With several industries facing the brunt of their assets in a global recession, most employers are forced to lay off the majority of their workers to buy time to gain traction again. But for the most part, highly-skilled workers will need to find other sources of income after being laid off from their positions.
With most individuals being forced to stay at home for their safety, online industries that thrive off remote work have seen a spike in activities. The majority of the workforce in these industries come in the form of freelancing. There are approximately 53 million freelancers who have been using the internet as a source of income.
Compared to working in a corporate environment, going freelance means that you’ll need to make a name. In most cases, you won’t have a team that you can rely on, and you’ll have to do all the heavy lifting.
But when it comes to the upside of working as a freelancer, you have time to yourself while working in a variety of different environments. That is as opposed to sitting in front of your desk in the four walls of the office. Also, freelancers are known for earning a fair amount of fortune, with freelance writers in the United States earning around $63,488 in 2019 alone.
But just like when you are setting up for a business, you will have to invest in your equipment and make the necessary preparations.
Negotiating With Your Client and prepare
First and foremost, your clients will be your primary source of revenue. Most of the time, freelancers will have more than one client. That helps promote good time-management skills and multi-tasking abilities as you juggle between different industries.
- Resume and CV — Your resume will determine your qualifications. Clients will use this to gauge your experiences and capabilities as a writer.
- Rates and Quotes — It’s essential to know your quotes and rates. Naturally, entry-level workers will have lower rates than those who have more experience. There are several instances that clients won’t pay for the work that you’ve done. The general rule of thumb is you should get half of the payment upfront. The other half of the invoice should be given once the entire workload is done.
- Mutual Agreements — You must fill out a contract with your employer before you do start working. The contract should explicitly define the scope and nature of your work, and it should also determine the amount of workload that you will need to do in a certain amount of time.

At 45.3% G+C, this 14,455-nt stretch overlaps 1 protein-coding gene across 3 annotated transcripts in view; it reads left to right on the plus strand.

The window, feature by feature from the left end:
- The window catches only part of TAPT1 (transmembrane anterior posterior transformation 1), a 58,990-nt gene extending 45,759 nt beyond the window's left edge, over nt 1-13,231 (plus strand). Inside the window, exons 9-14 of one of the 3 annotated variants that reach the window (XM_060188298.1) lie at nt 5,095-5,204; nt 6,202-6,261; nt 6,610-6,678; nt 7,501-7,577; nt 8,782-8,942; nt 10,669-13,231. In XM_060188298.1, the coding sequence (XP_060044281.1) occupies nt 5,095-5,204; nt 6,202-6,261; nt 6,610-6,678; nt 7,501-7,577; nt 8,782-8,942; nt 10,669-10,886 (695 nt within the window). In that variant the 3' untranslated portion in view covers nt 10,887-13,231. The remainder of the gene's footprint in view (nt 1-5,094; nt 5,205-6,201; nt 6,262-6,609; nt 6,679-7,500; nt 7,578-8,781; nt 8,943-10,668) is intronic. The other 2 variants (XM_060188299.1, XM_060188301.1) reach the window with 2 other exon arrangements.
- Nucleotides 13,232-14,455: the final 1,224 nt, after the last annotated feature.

- Payment Methods — The payment method should be discussed right before any contract signing. There are a variety of payment platforms that freelancers use; this includes PayPal, Payoneer, or even direct-to-bank transfers.
If ever disputes do arise from your interaction with your clients and employers, you might want to employ experts in employment law mediation. The relationship between a freelancer and their client is one of cooperation and mutual respect. A part of it is receiving full compensation for your services.
The Right Equipment
It’s crucial for every freelancer and sole contractor that you get the necessary equipment and tools for your work. Here’s what you’ll need when you’re providing your services:
Contrary to what most people say, it’s important to compartmentalize and utilize several areas of your home. Having your home office can help improve your efficiency and productivity.
You’ll need :
- Desktop — Your desktop will be the cornerstone of your everyday operations. Businesses and transactions are usually done through your desktop.
- Applications — This could range from photo editing software to content management systems. There’s a lot of software that you can use in the market and can be easily downloaded online.
- Emergency Power Supply — There will be times that power interruptions can affect the progress and quality of your work. Having an emergency power supply can help save much-needed work that would otherwise be erased when your desktop abruptly turns itself off.
One of the advantages of working freelance online is that you can work anywhere that you’ll like. But when you are traveling and working simultaneously, you might have to invest in a portable office.
- Laptop — Most of the time, people would suggest getting a durable laptop that can last five to eight years. Apple’s MacBooks are known for surviving more than five to eight years. If you’re on a budget, any laptop will do.
- Mobile Device — Your phone will be your direct line of communication with your client. If any urgent tasks have to be done, you can keep track of it through mobile applications.
- Traveling Equipment — There are a variety of different bags that you can use when you’re traveling. Still, it’s recommended to use bags that are tailored towards your laptop and traveling, such as Herschel’s brand of backpacks. It’s also best to have water-resistant bags to keep your equipment dry and safe.
Overall, setting up your own home and remote office as a freelancer is crucial in ensuring that you’ll have a fully-functional workspace. Although you might have to spend a fair amount of funds for this type of set-up, investing in your equipment can help gain traction in your career as a freelancer.